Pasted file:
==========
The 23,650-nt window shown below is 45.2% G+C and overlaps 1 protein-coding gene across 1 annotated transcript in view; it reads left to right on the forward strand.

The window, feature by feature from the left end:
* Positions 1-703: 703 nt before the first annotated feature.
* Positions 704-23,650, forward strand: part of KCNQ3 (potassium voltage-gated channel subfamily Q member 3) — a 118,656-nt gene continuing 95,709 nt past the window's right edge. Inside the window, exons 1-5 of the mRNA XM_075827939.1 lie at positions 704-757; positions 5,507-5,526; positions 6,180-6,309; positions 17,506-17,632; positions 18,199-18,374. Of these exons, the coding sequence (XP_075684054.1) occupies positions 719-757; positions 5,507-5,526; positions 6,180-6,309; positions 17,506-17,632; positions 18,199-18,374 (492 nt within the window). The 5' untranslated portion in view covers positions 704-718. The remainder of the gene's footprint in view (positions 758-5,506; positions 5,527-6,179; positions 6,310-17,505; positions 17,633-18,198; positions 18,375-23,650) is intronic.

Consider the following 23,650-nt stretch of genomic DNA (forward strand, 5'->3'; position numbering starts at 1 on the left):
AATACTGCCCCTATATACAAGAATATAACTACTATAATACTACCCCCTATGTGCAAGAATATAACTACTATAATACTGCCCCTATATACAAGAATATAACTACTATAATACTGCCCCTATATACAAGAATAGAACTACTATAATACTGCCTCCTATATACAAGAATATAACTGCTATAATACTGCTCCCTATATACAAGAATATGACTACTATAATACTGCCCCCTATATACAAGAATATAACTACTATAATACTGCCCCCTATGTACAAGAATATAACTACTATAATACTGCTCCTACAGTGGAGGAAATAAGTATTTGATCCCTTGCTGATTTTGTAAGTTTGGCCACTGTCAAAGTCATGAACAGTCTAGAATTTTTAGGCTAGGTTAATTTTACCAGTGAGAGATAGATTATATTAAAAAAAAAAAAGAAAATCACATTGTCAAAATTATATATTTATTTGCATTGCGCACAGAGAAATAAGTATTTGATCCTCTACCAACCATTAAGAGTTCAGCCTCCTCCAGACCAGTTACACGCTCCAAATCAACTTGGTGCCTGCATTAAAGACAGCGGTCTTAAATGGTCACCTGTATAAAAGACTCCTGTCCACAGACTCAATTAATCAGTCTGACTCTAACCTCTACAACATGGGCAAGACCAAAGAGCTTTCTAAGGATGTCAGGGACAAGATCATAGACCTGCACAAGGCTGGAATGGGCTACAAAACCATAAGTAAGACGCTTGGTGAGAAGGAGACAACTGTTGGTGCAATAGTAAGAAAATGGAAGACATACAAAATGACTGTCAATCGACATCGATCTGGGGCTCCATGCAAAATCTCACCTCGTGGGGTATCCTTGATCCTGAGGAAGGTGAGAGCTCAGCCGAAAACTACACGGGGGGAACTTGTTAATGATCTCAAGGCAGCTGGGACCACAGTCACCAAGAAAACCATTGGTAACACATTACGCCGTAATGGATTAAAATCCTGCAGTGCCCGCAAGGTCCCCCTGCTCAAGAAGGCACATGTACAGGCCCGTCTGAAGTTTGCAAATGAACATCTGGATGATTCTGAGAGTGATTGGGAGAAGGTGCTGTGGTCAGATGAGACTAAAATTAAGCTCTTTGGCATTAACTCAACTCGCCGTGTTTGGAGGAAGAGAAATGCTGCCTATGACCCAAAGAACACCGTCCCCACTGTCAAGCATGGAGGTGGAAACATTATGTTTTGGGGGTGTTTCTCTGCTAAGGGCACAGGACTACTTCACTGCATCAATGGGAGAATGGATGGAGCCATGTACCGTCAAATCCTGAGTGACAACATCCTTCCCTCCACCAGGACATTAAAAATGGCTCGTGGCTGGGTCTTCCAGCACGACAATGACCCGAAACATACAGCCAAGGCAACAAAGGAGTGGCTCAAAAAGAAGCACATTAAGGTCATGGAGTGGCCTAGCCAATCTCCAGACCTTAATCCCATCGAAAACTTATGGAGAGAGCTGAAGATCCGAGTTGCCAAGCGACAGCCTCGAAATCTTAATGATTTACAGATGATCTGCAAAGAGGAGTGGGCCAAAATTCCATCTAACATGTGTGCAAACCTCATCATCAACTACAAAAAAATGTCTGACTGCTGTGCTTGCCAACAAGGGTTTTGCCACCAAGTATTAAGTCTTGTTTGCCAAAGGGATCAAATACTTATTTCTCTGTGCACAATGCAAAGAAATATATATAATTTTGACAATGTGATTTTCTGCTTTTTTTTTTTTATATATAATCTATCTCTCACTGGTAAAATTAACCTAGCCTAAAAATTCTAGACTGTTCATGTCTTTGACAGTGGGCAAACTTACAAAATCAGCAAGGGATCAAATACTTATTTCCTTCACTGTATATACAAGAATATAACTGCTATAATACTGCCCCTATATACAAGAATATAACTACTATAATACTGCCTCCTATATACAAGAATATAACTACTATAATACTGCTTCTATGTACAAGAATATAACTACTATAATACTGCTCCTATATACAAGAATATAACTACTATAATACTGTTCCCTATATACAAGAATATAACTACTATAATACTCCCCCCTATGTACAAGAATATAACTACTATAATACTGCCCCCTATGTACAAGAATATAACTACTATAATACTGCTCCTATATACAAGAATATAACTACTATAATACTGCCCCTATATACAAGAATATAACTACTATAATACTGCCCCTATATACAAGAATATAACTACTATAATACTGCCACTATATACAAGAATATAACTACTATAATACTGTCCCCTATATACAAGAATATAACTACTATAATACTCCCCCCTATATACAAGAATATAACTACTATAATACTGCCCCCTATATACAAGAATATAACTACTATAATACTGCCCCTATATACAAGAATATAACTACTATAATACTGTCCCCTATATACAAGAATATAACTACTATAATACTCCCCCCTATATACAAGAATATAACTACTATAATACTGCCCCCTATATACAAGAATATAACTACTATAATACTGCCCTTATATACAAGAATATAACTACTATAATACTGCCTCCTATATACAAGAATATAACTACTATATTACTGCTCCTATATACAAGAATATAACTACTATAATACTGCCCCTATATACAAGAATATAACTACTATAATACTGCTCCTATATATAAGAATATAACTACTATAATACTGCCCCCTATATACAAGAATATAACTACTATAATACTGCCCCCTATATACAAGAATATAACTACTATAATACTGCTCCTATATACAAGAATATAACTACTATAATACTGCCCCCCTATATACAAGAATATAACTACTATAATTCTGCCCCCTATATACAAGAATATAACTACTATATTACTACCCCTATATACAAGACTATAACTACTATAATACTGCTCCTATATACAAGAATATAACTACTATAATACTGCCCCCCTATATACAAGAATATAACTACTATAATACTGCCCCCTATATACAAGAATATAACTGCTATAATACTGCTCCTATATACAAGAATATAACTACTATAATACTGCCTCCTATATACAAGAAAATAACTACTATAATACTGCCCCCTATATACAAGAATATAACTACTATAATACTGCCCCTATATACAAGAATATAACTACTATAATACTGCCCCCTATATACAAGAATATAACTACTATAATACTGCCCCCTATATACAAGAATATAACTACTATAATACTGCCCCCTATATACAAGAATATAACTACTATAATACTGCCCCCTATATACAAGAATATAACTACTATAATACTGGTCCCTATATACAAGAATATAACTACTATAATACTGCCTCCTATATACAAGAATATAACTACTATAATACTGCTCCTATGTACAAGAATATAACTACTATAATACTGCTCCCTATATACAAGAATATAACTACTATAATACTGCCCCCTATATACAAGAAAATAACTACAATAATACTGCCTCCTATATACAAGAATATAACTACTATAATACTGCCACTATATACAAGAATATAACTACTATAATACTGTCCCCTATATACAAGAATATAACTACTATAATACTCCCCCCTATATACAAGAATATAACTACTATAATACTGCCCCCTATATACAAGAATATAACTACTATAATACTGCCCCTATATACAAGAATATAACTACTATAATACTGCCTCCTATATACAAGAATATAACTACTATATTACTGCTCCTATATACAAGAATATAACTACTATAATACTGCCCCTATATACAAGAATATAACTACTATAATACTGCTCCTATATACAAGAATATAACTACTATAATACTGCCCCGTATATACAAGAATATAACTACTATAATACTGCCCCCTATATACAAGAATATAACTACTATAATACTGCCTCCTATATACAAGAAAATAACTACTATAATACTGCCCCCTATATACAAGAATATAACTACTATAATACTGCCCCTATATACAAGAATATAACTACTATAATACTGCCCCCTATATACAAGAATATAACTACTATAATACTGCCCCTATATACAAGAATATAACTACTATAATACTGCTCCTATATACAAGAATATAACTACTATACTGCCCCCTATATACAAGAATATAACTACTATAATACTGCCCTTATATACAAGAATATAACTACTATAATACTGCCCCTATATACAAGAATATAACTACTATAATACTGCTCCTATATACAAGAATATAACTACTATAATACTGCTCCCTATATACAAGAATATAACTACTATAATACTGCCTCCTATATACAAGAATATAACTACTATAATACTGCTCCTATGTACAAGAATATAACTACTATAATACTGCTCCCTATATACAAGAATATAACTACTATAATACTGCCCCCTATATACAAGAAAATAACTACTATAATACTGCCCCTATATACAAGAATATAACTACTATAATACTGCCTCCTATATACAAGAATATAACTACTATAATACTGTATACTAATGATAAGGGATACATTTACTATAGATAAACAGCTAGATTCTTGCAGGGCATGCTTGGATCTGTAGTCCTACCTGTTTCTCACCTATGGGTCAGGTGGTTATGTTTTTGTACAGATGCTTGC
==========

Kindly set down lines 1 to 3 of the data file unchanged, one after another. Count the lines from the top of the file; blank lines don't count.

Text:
The 23,650-nt window shown below is 45.2% G+C and overlaps 1 protein-coding gene across 1 annotated transcript in view; it reads left to right on the forward strand.

The window, feature by feature from the left end:
* Positions 1-703: 703 nt before the first annotated feature.